Richard Branson might beat fellow billionaire Jeff Bezos to space.
Branson, who founded the Virgin Group of companies that includes Virgin Galactic, is set to fly to space aboard VSS Unity, Virgin Galactic's suborbital rocket-powered space plane, on its next flight, "Unity 22."
The mission could take off as soon as July 11, depending on weather and other factors, the company announced today (July 1). With this launch window, the flight may happen just before Blue Origin's launch of its New Shepard suborbital vehicle, which is scheduled for July 20. That New Shepard flight will loft Bezos, who runs Blue Origin in addition to Amazon.
"I’ve always been a dreamer. My mum taught me to never give up and to reach for the stars. On July 11, it’s time to turn that dream into a reality aboard the next @VirginGalatic spaceflight," Branson tweeted following today's announcement.
I’ve always been a dreamer. My mum taught me to never give up and to reach for the stars. On July 11, it’s time to turn that dream into a reality aboard the next @VirginGalactic spaceflight https://t.co/x0ksfnuEQ3 #Unity22 pic.twitter.com/GWskcMSXyAJuly 1, 2021
The six-passenger, two-pilot VSS Unity, one of Virgin Galactic's SpaceShipTwo vehicles, flies brief missions to suborbital space. This will be the 22nd flight test for VSS Unity (hence the mission's name) as well as the company's fourth crewed spaceflight — and the first ever to carry a full crew of two pilots and four mission specialists, which include Branson, the company announced in the same statement.
"I'll be evaluating the Virgin Galactic founder. I am so proud to have this remarkable crew of mission specialists and pilots by my side as we fly into space," Branson said in the crew announcement video the company put out today. "This July, our dream will become a reality, and we’re really excited to share that moment with you all. And when we return, I will announce something really exciting, something very exciting, to give more people a chance to become astronauts, because space does belong to us all."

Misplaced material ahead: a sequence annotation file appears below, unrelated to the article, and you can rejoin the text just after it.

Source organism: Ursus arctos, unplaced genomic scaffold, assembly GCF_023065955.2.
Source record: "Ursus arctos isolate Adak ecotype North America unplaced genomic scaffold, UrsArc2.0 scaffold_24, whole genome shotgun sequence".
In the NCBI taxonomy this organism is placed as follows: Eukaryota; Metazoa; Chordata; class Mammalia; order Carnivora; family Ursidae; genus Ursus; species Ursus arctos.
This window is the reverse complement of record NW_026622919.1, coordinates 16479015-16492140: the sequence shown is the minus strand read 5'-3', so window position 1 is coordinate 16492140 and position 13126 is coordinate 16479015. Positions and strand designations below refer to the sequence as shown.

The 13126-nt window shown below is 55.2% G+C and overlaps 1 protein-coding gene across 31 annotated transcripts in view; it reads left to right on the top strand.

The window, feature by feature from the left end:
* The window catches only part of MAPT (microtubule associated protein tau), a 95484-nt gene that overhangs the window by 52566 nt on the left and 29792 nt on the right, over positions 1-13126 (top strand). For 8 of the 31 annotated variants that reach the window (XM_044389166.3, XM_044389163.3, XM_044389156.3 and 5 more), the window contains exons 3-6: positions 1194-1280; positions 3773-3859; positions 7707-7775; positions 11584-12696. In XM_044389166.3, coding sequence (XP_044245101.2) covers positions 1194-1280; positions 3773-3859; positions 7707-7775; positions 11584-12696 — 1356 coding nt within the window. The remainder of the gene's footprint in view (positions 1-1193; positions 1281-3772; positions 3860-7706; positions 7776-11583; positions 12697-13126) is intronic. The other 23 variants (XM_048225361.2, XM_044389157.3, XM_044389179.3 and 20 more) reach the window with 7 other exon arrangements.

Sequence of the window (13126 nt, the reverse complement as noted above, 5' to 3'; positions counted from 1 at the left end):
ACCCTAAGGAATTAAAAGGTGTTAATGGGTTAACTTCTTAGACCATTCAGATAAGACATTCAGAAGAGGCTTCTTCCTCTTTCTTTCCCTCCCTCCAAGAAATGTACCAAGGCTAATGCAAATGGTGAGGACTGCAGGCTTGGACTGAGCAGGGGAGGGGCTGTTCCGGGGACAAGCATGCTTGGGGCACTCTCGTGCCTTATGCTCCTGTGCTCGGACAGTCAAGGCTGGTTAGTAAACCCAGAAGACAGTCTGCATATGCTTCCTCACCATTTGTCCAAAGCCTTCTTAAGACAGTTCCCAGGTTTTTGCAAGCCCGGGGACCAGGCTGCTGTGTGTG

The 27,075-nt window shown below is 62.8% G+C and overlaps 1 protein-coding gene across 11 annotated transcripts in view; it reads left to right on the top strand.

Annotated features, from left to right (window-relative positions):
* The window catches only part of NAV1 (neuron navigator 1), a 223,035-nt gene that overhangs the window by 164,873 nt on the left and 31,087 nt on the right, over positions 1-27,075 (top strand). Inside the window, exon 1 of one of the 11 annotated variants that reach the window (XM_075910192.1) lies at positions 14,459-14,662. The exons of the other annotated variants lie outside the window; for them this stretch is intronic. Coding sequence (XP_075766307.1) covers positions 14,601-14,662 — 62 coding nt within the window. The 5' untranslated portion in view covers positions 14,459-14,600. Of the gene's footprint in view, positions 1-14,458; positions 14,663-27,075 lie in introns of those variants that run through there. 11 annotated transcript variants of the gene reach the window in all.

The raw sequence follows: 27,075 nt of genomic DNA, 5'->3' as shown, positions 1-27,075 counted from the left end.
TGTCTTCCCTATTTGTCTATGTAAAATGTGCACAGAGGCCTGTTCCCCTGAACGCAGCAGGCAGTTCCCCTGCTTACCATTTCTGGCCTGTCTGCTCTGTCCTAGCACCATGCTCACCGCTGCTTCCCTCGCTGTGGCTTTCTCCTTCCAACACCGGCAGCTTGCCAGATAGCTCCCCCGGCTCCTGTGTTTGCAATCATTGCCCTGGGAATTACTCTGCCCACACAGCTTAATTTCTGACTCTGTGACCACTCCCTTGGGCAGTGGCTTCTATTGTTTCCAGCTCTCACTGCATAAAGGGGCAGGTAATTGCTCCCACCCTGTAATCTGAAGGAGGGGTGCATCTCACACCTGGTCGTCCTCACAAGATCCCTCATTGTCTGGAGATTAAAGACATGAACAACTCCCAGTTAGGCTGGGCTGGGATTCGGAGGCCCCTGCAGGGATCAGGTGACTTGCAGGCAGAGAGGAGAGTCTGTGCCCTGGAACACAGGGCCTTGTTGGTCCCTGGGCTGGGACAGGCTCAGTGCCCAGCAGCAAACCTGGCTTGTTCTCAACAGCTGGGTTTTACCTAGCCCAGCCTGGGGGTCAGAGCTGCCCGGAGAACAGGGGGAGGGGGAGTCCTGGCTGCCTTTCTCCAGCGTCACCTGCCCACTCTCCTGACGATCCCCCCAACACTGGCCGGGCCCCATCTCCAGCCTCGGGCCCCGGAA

In addition to Branson, the crew will be made up of mission specialists Beth Moses, Virgin Galactic's chief astronaut instructor, who will serve as cabin lead and test director for the mission; Virgin Galactic lead operations engineer Colin Bennett, who will evaluate equipment, procedures and the experience during the mission; and Sirisha Bandla, the vice president of government affairs and research operations at the company, who will evaluate the research experience aboard the mission with an experiment from the University of Florida. The experiment Bandla will test on board will use a number of handheld fixation tubes.
VSS Unity will be piloted by Dave Mackay and Michael Masucci. C.J. Sturckow and Kelly Latimer will pilot VMS Eve, the carrier aircraft that hauls the space plane to an altitude of 50,000 feet (15,000 meters). At that point in the flight, VSS Unity drops and its rocket motor ignites, pushing the craft up to space.
"I truly believe that space belongs to all of us. After more than 16 years of research, engineering, and testing, Virgin Galactic stands at the vanguard of a new commercial space industry, which is set to open space to humankind and change the world for good," Branson said about the flight in the same announcement statement.
"It’s one thing to have a dream of making space more accessible to all; it’s another for an incredible team to collectively turn that dream into reality. As part of a remarkable crew of mission specialists, I’m honored to help validate the journey our future astronauts will undertake and ensure we deliver the unique customer experience people expect from Virgin," he added.
Email Chelsea Gohd at email@example.com or follow her on Twitter @chelsea_gohd. Follow us on Twitter @Spacedotcom and on Facebook.
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Chelsea “Foxanne” Gohd joined Space.com in 2018 and is now a Senior Writer, writing about everything from climate change to planetary science and human spaceflight in both articles and on-camera in videos. With a degree in Public Health and biological sciences, Chelsea has written and worked for institutions including the American Museum of Natural History, Scientific American, Discover Magazine Blog, Astronomy Magazine and Live Science. When not writing, editing or filming something space-y, Chelsea "Foxanne" Gohd is writing music and performing as Foxanne, even launching a song to space in 2021 with Inspiration4. You can follow her on Twitter @chelsea_gohd and @foxannemusic.